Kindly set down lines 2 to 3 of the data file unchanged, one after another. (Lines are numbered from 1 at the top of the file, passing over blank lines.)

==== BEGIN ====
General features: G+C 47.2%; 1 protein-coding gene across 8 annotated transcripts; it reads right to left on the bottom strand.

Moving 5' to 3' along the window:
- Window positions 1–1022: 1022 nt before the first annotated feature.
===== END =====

Moving 5' to 3' along the window:
- Window positions 1–1022: 1022 nt before the first annotated feature.